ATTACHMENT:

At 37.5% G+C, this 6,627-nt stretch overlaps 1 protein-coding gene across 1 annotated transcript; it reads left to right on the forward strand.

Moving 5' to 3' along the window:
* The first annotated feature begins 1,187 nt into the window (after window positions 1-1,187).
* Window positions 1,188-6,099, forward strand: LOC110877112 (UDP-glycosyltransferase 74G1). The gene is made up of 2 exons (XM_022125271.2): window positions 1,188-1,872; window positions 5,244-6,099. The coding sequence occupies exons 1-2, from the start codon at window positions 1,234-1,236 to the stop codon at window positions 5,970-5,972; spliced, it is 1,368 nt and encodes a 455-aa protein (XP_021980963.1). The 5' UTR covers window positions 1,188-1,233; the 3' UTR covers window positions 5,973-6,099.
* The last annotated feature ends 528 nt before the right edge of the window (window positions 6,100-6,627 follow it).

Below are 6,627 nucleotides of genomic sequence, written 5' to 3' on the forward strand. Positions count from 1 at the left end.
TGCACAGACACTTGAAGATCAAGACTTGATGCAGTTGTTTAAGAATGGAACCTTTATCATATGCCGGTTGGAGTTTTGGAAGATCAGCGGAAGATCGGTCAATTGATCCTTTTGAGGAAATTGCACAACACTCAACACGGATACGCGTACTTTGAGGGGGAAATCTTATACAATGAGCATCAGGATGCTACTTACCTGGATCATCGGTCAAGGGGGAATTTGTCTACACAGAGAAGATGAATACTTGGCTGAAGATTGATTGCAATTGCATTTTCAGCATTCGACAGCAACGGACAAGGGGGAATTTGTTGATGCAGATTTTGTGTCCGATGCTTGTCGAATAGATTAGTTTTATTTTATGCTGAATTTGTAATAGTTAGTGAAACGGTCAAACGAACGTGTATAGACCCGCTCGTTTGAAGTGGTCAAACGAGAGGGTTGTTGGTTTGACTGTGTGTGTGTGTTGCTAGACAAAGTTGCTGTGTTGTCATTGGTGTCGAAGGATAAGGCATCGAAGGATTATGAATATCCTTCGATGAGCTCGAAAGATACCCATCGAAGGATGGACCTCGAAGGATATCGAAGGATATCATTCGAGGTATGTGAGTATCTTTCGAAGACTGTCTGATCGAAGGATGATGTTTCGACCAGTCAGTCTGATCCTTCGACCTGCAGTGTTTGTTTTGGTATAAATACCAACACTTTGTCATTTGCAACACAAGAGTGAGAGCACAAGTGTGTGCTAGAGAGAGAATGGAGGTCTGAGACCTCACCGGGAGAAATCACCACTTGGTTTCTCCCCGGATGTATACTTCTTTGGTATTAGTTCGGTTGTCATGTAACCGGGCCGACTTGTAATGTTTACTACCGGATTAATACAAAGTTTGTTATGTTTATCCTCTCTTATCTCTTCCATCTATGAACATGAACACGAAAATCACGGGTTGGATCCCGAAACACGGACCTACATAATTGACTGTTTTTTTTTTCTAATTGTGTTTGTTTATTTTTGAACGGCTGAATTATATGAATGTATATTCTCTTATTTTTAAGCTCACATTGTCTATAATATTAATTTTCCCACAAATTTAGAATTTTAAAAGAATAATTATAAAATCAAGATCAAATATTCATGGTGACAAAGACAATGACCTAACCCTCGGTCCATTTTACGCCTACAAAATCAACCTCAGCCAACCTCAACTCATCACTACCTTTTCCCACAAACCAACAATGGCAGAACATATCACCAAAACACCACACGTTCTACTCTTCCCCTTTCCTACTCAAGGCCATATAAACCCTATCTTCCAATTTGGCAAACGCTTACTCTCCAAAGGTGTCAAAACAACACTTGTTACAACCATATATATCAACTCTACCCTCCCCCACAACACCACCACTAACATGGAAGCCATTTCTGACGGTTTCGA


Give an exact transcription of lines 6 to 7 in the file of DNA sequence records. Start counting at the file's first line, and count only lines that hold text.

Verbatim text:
Below are 6,627 nucleotides of genomic sequence, written 5' to 3' on the forward strand. Positions count from 1 at the left end.
TGCACAGACACTTGAAGATCAAGACTTGATGCAGTTGTTTAAGAATGGAACCTTTATCATATGCCGGTTGGAGTTTTGGAAGATCAGCGGAAGATCGGTCAATTGATCCTTTTGAGGAAATTGCACAACACTCAACACGGATACGCGTACTTTGAGGGGGAAATCTTATACAATGAGCATCAGGATGCTACTTACCTGGATCATCGGTCAAGGGGGAATTTGTCTACACAGAGAAGATGAATACTTGGCTGAAGATTGATTGCAATTGCATTTTCAGCATTCGACAGCAACGGACAAGGGGGAATTTGTTGATGCAGATTTTGTGTCCGATGCTTGTCGAATAGATTAGTTTTATTTTATGCTGAATTTGTAATAGTTAGTGAAACGGTCAAACGAACGTGTATAGACCCGCTCGTTTGAAGTGGTCAAACGAGAGGGTTGTTGGTTTGACTGTGTGTGTGTGTTGCTAGACAAAGTTGCTGTGTTGTCATTGGTGTCGAAGGATAAGGCATCGAAGGATTATGAATATCCTTCGATGAGCTCGAAAGATACCCATCGAAGGATGGACCTCGAAGGATATCGAAGGATATCATTCGAGGTATGTGAGTATCTTTCGAAGACTGTCTGATCGAAGGATGATGTTTCGACCAGTCAGTCTGATCCTTCGACCTGCAGTGTTTGTTTTGGTATAAATACCAACACTTTGTCATTTGCAACACAAGAGTGAGAGCACAAGTGTGTGCTAGAGAGAGAATGGAGGTCTGAGACCTCACCGGGAGAAATCACCACTTGGTTTCTCCCCGGATGTATACTTCTTTGGTATTAGTTCGGTTGTCATGTAACCGGGCCGACTTGTAATGTTTACTACCGGATTAATACAAAGTTTGTTATGTTTATCCTCTCTTATCTCTTCCATCTATGAACATGAACACGAAAATCACGGGTTGGATCCCGAAACACGGACCTACATAATTGACTGTTTTTTTTTTCTAATTGTGTTTGTTTATTTTTGAACGGCTGAATTATATGAATGTATATTCTCTTATTTTTAAGCTCACATTGTCTATAATATTAATTTTCCCACAAATTTAGAATTTTAAAAGAATAATTATAAAATCAAGATCAAATATTCATGGTGACAAAGACAATGACCTAACCCTCGGTCCATTTTACGCCTACAAAATCAACCTCAGCCAACCTCAACTCATCACTACCTTTTCCCACAAACCAACAATGGCAGAACATATCACCAAAACACCACACGTTCTACTCTTCCCCTTTCCTACTCAAGGCCATATAAACCCTATCTTCCAATTTGGCAAACGCTTACTCTCCAAAGGTGTCAAAACAACACTTGTTACAACCATATATATCAACTCTACCCTCCCCCACAACACCACCACTAACATGGAAGCCATTTCTGACGGTTTCGA